For seven weeks, I have lived in the heart of the Tianjin French concession. Somehow, it is a fitting spot – coming here as a French man from Australia, to work at Alliance Francaise. I also consider it a bit of a luxury.
Is it the powdery – polluted – air? Is it the morning light? Is it just a common effect of exoticism? The fact is, when you’re travelling abroad, you somehow see more. A laneway, the inside of a house, an old man walking away from you, all take on a mysterious, fleeting beauty.
Names have their own magic, and because it’s in ‘the French concession’, a simple street scene will take on an ‘old Paris-village’ charm; like a memory of Belleville, recovered in North China.
Surprisingly, whereas the Shanghai French concession is the hypest thing on the planet, the Tianjin one is rather underrated – people don’t mention it as an exceptional spot. My colleagues at Alliance Francaise even seem to think of it as rather off centre, far, and a slightly dull place to live.
But I really love the French concession. Not only the simple daily life, and people sitting on steets. It has more grandiose elements, like old-new buildings in French style – probably re-furbished for Municipal government services.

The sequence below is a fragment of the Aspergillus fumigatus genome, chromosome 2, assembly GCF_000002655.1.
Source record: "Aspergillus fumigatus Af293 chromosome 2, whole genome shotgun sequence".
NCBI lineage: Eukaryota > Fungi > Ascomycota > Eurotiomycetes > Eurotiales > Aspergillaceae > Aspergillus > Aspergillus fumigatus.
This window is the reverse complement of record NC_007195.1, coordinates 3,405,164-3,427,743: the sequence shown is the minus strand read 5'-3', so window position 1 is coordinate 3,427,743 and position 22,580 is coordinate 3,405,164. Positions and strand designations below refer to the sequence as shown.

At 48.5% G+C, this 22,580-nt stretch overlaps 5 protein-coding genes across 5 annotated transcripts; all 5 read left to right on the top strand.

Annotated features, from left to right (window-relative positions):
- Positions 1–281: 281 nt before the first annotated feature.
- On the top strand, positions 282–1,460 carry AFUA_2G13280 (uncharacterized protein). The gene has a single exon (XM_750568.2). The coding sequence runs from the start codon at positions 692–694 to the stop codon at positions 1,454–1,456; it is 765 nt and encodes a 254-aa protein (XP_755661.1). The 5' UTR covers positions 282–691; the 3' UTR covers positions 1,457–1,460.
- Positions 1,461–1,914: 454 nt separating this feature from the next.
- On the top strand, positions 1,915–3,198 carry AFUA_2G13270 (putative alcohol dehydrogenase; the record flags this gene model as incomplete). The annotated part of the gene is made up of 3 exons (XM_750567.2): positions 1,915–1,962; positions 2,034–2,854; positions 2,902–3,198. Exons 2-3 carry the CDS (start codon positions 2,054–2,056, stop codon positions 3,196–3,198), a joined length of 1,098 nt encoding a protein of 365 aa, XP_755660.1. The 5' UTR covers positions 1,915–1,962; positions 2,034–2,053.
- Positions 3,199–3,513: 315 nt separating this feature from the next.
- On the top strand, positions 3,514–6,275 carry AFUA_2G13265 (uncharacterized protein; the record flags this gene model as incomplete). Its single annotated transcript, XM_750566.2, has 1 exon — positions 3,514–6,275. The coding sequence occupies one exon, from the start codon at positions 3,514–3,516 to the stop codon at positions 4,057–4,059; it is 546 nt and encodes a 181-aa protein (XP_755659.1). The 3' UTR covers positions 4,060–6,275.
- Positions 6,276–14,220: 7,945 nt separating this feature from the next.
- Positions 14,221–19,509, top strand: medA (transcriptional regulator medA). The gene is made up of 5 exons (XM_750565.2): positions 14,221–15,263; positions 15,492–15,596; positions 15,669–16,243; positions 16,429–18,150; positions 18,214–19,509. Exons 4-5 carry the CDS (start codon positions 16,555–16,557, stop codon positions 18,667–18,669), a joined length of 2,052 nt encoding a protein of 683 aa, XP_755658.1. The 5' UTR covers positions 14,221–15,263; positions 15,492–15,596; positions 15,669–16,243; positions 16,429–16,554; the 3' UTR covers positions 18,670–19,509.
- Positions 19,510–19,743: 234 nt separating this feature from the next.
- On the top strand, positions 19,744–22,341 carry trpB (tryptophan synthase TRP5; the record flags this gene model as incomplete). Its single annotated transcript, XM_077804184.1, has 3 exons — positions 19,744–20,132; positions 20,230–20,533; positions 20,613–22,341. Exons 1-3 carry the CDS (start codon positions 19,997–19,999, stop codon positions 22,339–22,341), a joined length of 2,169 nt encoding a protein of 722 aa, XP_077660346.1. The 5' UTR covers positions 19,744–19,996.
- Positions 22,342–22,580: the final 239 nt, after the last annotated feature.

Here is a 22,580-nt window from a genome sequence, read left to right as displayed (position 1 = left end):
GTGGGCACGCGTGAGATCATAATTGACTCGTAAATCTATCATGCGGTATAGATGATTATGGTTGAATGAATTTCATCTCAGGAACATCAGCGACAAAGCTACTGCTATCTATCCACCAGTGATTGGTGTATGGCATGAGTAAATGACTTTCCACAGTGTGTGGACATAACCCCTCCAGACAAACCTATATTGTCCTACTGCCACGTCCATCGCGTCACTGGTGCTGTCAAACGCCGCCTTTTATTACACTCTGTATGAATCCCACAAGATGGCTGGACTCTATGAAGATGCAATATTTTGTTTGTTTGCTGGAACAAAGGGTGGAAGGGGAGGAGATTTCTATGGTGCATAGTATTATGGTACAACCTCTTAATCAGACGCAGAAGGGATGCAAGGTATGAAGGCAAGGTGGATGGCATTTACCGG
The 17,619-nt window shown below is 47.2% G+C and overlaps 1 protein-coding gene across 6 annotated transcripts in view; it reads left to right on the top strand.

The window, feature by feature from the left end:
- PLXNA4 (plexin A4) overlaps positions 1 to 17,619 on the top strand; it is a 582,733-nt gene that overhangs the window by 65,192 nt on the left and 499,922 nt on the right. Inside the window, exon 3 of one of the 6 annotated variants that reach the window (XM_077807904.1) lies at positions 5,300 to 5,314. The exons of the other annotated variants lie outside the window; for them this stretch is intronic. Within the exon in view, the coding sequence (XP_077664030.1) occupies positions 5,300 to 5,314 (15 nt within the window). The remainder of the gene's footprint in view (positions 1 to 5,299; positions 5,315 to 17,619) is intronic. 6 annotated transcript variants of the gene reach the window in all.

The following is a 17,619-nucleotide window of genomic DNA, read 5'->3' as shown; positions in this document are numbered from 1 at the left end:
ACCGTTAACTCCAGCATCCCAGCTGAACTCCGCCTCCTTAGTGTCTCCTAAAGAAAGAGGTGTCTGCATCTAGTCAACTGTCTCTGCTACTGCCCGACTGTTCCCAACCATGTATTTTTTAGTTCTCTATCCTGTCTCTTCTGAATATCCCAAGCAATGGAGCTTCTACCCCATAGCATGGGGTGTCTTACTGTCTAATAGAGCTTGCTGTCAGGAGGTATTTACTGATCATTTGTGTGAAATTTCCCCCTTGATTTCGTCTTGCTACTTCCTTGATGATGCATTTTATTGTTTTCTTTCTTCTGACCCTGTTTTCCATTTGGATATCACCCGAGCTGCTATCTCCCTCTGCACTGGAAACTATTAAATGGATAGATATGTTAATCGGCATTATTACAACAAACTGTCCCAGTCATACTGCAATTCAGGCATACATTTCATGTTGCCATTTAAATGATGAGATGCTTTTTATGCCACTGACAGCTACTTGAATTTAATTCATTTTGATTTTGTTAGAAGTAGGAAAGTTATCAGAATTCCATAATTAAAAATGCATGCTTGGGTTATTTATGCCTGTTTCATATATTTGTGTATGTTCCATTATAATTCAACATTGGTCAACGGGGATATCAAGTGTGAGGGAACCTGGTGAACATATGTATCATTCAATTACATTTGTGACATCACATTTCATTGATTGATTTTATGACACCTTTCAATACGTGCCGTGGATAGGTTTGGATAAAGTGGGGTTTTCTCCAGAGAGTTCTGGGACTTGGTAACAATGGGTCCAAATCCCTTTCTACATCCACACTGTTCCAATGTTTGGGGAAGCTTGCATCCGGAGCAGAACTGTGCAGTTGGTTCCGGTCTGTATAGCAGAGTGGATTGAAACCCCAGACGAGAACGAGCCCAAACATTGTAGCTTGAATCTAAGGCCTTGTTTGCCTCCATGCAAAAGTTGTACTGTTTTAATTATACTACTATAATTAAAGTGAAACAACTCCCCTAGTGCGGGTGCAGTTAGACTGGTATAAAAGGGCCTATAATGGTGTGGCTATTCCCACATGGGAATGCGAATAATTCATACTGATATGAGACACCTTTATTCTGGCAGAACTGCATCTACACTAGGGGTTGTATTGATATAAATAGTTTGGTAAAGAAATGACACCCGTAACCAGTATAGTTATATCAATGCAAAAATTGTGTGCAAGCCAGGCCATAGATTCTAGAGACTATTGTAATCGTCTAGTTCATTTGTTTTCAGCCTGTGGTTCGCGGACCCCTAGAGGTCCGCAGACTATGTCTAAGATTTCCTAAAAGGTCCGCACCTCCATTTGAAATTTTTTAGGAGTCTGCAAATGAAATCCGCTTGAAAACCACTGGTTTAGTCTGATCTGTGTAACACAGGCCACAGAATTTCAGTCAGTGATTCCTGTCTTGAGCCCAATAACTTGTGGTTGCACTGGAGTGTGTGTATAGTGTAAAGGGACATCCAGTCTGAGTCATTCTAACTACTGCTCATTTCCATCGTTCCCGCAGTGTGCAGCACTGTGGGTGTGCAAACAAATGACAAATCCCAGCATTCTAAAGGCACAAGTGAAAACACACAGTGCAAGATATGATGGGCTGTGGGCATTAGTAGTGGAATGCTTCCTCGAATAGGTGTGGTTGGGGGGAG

More glamorous still, the French concession has Jin Jie, ‘Gold Street’, the Champs-Elysees of Tianjin – a beautiful, pedestrian commercial street, just fifteen minutes walk from where I lived. Luxurious and sophisticated – embodying everything glamour about France.
I’m sure one day, Tianjin will emerge as a global glamour destination. Then, I will look back with awe at these two months I spent in the middle of the French concession, thinking – how was I ever so lucky to be there, when it was still in the making!
And I will pass by my old Xiao Qu (or the place it was, if it is converted into something shinier), and think back at summer 2011, nostalgically. By then, I will not remember the pollution, the humidity, the heat, and how difficult everything was. I will sigh, thinking of a time when things were still nice, and quiet, and nothing ‘tebie, just harmonious and pleasant.